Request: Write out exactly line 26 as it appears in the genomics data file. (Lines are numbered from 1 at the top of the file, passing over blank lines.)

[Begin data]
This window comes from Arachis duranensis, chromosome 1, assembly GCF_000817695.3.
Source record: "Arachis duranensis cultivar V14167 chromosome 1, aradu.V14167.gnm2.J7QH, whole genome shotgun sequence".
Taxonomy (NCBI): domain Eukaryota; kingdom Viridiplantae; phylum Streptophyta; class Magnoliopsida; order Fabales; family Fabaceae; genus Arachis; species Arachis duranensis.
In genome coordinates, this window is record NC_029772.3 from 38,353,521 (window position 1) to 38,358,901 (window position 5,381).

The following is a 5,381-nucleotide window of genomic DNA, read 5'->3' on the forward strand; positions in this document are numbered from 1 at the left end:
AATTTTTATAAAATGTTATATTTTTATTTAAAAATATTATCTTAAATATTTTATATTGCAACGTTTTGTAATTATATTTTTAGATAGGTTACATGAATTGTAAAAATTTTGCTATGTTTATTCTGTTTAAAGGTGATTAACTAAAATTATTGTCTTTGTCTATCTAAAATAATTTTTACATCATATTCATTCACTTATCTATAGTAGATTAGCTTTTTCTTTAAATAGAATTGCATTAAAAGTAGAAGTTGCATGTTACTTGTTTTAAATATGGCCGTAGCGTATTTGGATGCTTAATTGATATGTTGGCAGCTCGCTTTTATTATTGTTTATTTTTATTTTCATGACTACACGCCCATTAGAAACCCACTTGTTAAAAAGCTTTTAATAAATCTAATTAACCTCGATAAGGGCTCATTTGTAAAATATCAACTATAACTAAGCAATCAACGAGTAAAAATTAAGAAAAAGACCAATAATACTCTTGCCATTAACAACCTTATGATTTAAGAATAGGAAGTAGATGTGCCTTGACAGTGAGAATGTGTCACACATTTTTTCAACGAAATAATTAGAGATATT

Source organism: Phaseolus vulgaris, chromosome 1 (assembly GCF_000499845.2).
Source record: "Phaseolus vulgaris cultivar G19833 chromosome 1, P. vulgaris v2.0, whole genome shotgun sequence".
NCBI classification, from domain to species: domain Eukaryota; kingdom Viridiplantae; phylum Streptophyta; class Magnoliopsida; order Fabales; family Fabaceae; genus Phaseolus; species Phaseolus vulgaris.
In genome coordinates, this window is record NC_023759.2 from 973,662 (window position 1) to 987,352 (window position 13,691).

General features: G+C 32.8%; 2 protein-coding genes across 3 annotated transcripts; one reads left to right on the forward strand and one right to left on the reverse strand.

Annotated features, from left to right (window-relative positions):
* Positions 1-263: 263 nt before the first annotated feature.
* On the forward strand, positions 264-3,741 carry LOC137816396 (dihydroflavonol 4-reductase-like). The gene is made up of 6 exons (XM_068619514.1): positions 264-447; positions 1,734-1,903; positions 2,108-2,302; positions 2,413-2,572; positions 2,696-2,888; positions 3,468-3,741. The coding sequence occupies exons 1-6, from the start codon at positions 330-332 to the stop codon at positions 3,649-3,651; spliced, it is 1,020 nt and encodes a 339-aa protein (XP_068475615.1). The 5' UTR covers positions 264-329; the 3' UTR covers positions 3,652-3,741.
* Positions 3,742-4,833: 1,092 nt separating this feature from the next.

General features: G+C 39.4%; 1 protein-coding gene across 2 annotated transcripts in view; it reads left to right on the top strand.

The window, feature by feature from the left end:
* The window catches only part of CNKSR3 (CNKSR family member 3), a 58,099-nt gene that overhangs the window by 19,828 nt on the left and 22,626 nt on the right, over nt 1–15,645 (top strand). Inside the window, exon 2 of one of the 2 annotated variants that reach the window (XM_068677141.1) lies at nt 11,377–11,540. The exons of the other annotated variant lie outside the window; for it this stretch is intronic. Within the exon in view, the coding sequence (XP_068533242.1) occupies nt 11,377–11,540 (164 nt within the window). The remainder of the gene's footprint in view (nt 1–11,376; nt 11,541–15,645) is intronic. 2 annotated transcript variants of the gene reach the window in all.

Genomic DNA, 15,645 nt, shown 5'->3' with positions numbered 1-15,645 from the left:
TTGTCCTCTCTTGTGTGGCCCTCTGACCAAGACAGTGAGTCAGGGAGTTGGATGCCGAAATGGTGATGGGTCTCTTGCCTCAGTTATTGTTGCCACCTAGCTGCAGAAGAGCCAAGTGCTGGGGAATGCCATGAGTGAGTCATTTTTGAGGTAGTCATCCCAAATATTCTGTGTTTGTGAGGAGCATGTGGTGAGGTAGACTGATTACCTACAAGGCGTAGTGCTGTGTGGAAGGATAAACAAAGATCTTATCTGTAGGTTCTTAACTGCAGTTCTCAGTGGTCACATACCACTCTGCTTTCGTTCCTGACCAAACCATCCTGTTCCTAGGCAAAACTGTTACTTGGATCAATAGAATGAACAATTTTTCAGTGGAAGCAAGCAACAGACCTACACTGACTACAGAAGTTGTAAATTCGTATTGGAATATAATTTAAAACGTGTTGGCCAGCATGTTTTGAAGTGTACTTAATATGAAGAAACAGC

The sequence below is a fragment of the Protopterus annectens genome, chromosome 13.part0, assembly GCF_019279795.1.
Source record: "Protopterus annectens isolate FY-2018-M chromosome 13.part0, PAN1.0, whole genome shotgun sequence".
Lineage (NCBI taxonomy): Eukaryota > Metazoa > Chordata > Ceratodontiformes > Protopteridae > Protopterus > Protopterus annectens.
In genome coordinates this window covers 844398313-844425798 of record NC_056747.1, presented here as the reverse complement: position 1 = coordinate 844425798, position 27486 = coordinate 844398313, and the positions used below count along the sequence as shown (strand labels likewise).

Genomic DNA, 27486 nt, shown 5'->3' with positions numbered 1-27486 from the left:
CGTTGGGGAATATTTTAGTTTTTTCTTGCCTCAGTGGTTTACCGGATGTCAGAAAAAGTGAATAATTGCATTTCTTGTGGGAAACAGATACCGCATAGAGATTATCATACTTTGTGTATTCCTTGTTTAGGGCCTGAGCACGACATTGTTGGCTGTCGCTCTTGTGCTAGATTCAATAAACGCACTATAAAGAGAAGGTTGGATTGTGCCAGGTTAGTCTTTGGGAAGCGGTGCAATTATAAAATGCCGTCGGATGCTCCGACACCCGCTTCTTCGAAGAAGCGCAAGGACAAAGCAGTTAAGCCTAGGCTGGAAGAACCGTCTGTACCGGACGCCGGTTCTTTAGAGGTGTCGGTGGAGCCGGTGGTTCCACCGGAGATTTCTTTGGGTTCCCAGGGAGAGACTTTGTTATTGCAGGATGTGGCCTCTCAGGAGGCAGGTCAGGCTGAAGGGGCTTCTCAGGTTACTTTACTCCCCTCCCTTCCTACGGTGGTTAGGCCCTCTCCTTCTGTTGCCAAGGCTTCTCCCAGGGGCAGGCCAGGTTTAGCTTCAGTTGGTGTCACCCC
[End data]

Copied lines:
CGTTGGGGAATATTTTAGTTTTTTCTTGCCTCAGTGGTTTACCGGATGTCAGAAAAAGTGAATAATTGCATTTCTTGTGGGAAACAGATACCGCATAGAGATTATCATACTTTGTGTATTCCTTGTTTAGGGCCTGAGCACGACATTGTTGGCTGTCGCTCTTGTGCTAGATTCAATAAACGCACTATAAAGAGAAGGTTGGATTGTGCCAGGTTAGTCTTTGGGAAGCGGTGCAATTATAAAATGCCGTCGGATGCTCCGACACCCGCTTCTTCGAAGAAGCGCAAGGACAAAGCAGTTAAGCCTAGGCTGGAAGAACCGTCTGTACCGGACGCCGGTTCTTTAGAGGTGTCGGTGGAGCCGGTGGTTCCACCGGAGATTTCTTTGGGTTCCCAGGGAGAGACTTTGTTATTGCAGGATGTGGCCTCTCAGGAGGCAGGTCAGGCTGAAGGGGCTTCTCAGGTTACTTTACTCCCCTCCCTTCCTACGGTGGTTAGGCCCTCTCCTTCTGTTGCCAAGGCTTCTCCCAGGGGCAGGCCAGGTTTAGCTTCAGTTGGTGTCACCCC